The Supreme Court, in a landmark ruling, has said that Som Mittal, who is currently Chairman of NASSCOM, should be prosecuted for not taking measures to ensure the safety of employees while he was heading Hewlett Packard.

In December 2005, one of the employees, Pratibha Srikant Murthy was raped and murdered by a cab driver who was an employee of the taxi firm contracted by the company. Soon after, the Karnataka police had filed an FIR against Mittal, alleging that his company violated a State government order prohibiting night shift for women. Mittal, on his part, had challenged the dismissal of his petition by the Karnataka High Court against a case registered by the Karnataka government. At the time this happened, the official stance taken by HP was quite stand-offish, and they could definitely have shown a more caring attitude. 

However, this raises an interesting question: In future, in the event of ANY mishap, will the head of that company always be made the respondent in such cases ? While I feel HP could have handled the situation a lot better than it did at the time, I think a more deeper analysis needs to be done when it comes to fixing liability and criminal intent.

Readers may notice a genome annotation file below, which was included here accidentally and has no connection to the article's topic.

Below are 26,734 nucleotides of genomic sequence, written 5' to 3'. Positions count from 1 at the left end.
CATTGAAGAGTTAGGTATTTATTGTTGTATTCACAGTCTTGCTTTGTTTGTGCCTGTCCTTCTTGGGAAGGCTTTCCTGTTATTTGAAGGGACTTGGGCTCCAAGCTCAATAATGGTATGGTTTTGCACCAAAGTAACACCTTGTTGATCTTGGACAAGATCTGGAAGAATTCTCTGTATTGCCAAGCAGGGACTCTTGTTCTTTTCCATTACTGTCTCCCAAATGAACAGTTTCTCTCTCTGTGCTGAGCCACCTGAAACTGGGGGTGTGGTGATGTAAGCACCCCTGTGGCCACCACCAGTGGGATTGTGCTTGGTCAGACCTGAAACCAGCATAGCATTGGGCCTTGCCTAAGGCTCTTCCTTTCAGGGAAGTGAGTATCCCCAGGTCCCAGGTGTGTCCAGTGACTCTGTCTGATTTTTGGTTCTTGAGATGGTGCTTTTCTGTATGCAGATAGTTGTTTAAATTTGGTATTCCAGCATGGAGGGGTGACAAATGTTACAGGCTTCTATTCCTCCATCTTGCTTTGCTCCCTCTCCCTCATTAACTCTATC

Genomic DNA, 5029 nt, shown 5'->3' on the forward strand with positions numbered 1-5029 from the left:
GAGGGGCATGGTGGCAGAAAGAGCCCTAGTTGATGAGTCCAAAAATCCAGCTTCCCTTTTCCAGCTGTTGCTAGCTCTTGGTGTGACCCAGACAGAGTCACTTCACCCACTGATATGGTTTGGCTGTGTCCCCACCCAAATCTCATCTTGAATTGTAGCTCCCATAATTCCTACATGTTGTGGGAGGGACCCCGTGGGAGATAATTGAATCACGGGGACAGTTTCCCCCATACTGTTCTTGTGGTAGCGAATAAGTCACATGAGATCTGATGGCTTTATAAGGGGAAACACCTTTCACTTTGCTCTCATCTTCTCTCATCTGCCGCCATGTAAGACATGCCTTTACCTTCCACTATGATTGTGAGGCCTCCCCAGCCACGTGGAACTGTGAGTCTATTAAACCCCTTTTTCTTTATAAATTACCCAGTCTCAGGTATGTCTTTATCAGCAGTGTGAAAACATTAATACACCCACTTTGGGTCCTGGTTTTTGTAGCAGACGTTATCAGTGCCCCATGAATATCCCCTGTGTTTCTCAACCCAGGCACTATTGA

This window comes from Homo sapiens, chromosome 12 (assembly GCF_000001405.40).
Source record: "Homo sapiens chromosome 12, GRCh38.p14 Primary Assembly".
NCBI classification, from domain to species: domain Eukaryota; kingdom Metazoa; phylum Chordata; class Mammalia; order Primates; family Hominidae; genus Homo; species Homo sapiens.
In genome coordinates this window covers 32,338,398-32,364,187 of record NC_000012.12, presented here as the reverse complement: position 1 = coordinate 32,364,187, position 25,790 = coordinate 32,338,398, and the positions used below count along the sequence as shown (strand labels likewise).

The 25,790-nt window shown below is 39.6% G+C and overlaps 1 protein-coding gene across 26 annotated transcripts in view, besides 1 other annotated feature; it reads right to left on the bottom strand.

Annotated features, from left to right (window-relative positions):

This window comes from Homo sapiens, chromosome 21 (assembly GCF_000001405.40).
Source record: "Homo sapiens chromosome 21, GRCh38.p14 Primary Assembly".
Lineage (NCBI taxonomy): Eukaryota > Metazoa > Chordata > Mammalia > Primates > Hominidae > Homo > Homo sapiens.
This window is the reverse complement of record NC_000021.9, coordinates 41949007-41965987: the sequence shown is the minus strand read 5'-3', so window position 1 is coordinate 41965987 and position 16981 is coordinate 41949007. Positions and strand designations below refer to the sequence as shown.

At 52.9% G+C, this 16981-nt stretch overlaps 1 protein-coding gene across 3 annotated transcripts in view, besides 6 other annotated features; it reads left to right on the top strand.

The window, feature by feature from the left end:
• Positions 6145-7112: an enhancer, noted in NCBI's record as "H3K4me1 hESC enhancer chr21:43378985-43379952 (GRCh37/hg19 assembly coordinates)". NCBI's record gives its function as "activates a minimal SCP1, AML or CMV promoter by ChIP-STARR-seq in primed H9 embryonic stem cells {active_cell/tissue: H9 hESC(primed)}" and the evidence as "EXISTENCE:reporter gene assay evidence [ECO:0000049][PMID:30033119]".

On the one hand, this could be a wake up call to all those heading their organizations that they could be held responsible for such lapses, making them tighten up procedures more. On the other hand, this could end up leading to harassment of CEOs, especially if they are required to make multiple appearances in court. Of course, if their complicity is proved (in cases like this one, or even those like sexual harassment, defrauding shareholders etc), then by all means, the law must take it’s course.

By the same logic, we could also have zillions of FIRs lodged against policemen and the military in this country, or for that matter even elected representatives like the PM, every time there is a terrorist attack in the country. After all, as Head of the Government of the day, the PM is responsible for the safety of every citizen in this country, and any such attack resulting in deaths of people means he has failed in his duty to protect them.

What do you feel ?